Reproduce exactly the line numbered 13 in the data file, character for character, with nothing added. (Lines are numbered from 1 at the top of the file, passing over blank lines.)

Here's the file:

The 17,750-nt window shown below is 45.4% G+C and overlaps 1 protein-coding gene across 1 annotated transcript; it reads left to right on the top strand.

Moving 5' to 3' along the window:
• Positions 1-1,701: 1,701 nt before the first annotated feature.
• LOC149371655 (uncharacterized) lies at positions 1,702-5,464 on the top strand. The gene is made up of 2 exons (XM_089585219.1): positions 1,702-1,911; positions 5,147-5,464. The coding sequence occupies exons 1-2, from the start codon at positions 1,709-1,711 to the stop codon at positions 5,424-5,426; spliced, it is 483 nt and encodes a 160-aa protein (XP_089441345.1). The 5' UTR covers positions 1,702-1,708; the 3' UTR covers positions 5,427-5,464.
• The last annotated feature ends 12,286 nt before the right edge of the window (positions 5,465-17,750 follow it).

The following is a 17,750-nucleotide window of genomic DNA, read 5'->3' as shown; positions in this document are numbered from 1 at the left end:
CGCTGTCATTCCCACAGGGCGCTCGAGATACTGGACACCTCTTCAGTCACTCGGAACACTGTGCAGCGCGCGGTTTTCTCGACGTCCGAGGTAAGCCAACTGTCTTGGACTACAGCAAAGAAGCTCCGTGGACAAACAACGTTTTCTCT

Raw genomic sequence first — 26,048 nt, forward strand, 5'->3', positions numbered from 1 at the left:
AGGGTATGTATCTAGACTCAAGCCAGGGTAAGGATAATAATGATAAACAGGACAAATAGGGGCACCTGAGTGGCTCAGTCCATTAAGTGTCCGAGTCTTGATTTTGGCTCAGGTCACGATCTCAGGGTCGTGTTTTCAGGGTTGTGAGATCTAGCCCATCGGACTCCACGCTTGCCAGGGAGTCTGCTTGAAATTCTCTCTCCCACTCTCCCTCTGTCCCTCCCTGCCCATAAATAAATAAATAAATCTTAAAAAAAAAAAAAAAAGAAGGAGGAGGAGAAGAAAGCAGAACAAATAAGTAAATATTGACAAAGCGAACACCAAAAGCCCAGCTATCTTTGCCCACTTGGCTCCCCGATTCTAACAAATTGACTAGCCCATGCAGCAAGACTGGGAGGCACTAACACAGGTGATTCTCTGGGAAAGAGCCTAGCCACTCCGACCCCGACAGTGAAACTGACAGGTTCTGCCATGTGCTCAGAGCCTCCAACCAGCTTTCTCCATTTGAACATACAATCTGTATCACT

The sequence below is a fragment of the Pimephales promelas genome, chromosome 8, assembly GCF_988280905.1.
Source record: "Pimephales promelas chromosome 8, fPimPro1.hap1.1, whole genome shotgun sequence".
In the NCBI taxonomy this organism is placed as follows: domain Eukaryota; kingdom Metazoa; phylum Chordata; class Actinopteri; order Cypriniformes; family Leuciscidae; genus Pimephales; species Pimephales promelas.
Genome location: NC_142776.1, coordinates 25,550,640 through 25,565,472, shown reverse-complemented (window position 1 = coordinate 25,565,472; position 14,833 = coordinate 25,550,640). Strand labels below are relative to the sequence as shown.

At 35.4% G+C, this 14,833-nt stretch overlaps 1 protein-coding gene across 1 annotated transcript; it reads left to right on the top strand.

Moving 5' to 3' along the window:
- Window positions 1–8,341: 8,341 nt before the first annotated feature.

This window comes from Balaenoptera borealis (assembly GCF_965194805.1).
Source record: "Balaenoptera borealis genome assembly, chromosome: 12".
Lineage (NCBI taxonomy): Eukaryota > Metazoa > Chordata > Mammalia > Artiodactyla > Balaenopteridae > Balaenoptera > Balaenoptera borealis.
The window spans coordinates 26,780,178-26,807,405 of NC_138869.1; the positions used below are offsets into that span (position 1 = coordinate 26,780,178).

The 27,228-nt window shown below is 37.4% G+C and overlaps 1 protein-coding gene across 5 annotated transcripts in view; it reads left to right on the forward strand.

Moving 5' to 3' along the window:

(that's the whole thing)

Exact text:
Genome location: NC_142776.1, coordinates 25,550,640 through 25,565,472, shown reverse-complemented (window position 1 = coordinate 25,565,472; position 14,833 = coordinate 25,550,640). Strand labels below are relative to the sequence as shown.